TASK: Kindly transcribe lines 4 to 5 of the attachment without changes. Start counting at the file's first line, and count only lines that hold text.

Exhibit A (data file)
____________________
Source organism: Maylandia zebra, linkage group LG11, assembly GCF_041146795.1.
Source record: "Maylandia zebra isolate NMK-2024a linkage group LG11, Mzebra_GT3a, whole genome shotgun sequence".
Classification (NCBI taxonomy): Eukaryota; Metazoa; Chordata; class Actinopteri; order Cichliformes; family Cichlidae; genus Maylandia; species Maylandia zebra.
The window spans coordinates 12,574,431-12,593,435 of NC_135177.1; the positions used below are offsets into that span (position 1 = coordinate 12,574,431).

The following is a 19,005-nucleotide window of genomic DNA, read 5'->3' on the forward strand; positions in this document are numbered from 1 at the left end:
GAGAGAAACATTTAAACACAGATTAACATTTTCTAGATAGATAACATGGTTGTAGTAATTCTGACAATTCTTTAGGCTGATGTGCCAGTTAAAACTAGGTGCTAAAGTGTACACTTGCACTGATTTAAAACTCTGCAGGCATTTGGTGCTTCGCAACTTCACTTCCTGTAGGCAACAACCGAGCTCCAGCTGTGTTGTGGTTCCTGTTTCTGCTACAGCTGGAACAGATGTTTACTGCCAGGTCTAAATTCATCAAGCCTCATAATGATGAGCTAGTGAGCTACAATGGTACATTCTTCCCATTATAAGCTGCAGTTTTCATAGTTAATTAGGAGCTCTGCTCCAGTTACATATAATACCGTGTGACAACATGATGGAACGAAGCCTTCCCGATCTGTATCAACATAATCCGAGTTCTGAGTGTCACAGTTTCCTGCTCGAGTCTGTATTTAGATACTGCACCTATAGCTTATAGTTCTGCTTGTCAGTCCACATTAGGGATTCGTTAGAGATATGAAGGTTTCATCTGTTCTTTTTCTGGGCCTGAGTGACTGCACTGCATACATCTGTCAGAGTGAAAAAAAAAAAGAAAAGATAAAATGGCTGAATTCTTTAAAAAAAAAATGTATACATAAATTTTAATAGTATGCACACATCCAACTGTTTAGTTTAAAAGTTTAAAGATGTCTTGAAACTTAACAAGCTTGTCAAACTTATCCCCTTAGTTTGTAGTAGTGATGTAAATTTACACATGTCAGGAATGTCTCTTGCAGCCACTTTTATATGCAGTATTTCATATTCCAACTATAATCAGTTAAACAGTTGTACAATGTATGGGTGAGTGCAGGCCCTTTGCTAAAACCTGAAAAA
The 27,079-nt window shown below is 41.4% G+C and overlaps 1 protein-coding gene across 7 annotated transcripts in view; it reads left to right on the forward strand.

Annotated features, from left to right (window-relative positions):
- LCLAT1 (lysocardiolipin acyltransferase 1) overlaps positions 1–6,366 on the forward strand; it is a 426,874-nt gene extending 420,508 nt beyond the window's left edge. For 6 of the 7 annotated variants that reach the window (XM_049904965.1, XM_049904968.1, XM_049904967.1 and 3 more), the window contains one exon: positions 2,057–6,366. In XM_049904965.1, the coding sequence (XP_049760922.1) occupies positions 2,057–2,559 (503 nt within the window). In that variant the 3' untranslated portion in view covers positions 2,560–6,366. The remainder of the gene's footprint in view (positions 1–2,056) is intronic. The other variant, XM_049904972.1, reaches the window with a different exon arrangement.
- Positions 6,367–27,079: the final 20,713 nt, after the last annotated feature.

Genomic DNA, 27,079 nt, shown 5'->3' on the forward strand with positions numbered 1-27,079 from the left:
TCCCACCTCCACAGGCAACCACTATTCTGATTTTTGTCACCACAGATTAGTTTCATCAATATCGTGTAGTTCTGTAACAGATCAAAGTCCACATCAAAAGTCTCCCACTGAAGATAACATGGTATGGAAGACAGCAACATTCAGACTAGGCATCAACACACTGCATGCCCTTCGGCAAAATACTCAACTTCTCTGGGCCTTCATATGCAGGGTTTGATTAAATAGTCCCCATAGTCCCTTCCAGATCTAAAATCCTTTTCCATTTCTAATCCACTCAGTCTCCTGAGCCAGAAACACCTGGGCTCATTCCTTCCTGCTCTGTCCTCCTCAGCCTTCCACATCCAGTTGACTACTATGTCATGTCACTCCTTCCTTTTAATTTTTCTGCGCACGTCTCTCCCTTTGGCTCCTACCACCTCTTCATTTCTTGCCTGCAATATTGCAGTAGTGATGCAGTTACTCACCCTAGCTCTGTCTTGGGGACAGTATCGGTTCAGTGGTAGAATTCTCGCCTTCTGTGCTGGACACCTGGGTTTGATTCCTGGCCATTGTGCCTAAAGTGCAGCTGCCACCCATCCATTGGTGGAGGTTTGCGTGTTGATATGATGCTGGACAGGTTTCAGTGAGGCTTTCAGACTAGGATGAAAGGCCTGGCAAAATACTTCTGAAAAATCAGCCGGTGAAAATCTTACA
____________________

The window spans coordinates 12,574,431-12,593,435 of NC_135177.1; the positions used below are offsets into that span (position 1 = coordinate 12,574,431).

The following is a 19,005-nucleotide window of genomic DNA, read 5'->3' on the forward strand; positions in this document are numbered from 1 at the left end: